“It was funny because Mike said that last name, and I said I have an Ortiz too. It was totally separate and a random coincidence. From that point, we started working together to get them up here on a visit so we could meet their family,” said Panol.

Alessandro and Cherrymay were excited to find out the same school was recruiting them because, until that point, they didn’t think going to the next level together would be an option.

The Ortiz family made the five-hour trip to Bradford, Pa., where the siblings decided they would be together.

 “At one point on our visit, I think it was during the campus tour, Alessandro looked over at me and smiled and just nodded his head. That’s when I knew this was it. From the beginning, we knew when we got here this would be the place,” said Cherrymay.

“I was actually talking to a couple of other schools at the time, but none were recruiting me and my sister together. I looked at Pitt-Bradford and how their team was growing and that the opportunity to play as a freshman was there. I knew then that I wanted to play for this program,” added Alessandro.

The idea of the two playing at the same school was comforting for the entire Ortiz family.

“My dad is a big family person and wanted us to be able to rely on each other in college. Alessandro and I have always been so close. He appreciated this opportunity for us,” said Cherrymay.

Once they arrived on campus, they were both placed in the number 23 jersey for their respected teams. This wasn’t something they planned. In fact, they didn’t know they each had the same number until it was time for pictures, and they both put their uniforms on.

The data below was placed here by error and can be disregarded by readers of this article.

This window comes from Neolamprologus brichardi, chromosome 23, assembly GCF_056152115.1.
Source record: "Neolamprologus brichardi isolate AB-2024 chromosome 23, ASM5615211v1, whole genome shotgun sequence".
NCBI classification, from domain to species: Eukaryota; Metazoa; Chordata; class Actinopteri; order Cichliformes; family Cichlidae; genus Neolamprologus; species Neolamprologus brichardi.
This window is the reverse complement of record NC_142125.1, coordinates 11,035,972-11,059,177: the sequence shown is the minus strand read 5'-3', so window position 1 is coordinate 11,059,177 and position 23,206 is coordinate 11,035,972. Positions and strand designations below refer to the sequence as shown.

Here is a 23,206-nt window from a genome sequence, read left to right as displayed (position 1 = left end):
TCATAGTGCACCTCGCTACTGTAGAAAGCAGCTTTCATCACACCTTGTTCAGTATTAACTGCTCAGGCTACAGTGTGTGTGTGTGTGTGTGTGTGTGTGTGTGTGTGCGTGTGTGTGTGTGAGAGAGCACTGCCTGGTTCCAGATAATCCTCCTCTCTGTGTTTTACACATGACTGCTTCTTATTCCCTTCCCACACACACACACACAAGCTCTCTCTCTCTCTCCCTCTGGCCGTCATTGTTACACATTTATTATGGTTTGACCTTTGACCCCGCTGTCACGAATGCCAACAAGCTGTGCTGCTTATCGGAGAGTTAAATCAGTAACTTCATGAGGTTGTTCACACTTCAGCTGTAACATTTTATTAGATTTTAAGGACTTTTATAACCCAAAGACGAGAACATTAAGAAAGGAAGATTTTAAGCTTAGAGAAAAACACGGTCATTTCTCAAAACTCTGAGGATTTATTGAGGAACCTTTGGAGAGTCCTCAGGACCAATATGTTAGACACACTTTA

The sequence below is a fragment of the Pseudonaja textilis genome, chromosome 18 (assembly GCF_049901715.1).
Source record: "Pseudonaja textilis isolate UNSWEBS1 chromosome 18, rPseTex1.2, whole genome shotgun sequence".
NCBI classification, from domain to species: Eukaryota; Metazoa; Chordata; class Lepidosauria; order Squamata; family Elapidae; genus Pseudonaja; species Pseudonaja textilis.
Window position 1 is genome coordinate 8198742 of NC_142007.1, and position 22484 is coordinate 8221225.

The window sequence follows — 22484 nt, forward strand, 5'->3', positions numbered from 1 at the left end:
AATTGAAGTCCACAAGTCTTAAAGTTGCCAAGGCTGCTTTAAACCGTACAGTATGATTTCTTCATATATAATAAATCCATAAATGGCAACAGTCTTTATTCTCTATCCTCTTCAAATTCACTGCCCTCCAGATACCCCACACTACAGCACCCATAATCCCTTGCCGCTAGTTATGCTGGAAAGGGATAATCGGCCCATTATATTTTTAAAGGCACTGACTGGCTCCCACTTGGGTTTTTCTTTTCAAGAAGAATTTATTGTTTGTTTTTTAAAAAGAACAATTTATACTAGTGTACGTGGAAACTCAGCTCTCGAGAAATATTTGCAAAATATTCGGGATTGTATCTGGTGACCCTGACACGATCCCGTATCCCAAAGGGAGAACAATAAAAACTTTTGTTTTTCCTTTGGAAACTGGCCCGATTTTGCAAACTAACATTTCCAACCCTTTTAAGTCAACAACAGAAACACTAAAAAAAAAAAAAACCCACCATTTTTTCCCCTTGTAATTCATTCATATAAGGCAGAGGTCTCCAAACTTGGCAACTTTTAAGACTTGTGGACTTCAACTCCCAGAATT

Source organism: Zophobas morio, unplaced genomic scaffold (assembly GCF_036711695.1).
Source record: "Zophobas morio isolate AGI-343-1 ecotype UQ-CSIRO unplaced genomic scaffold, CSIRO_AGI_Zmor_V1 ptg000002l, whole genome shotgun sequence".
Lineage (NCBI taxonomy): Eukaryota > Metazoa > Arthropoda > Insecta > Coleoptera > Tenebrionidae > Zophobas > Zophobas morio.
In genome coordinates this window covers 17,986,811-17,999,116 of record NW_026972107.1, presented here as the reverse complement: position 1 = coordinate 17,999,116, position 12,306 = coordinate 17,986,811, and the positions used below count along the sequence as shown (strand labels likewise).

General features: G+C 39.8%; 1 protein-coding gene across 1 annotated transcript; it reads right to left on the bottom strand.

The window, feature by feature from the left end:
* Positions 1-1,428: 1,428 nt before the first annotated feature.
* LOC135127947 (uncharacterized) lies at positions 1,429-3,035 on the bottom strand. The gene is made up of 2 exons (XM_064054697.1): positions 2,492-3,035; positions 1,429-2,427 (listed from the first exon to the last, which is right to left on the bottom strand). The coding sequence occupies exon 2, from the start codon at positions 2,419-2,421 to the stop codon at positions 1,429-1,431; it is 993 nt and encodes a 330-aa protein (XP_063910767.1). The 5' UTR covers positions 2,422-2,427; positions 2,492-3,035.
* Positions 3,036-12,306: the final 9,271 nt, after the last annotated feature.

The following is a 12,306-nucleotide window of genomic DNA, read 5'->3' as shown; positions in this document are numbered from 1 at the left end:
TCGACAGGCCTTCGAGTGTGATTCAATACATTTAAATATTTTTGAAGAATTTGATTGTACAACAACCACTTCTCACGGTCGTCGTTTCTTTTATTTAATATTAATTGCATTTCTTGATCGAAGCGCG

“I originally wanted to wear number 11, and she wanted something else. In the end, we both ended up with 23 and that’s something we are now proud to have,” said Alessandro.

As close as the two are, there is a fierce sibling rivalry that dates back to when they were kids. Competition has always been a trademark of their relationship.

“We are both very competitive with each other. If she scores a goal, she will come bragging to me that she scored, and I know I better score, too, or I will never hear the end of it. My dad always taught us to do the best we could,and so now we are always pushing each other,” said Alessandro.

As freshmen on the field this season, Cherrymay and Alessandro have both worked their way into playing time. Of the eight games played, Alessandro has started six of them and scored three goals. Cherrymay has started in three games but has seen the field in all but one. She has yet to score a goal, which fuels the sibling rivalry even more.

Placing competition and rivalry aside, Cherrymay hopes to be working as an athletic trainer for a professional soccer team in five years. Alessandro’s dream is to finish his degree in civil engineering and pursue a successful career.

For their father, the man who worked so hard to bring this opportunity to his family, the thrill of watching them play collegiate soccer and grow together is now a reality and a dream realized.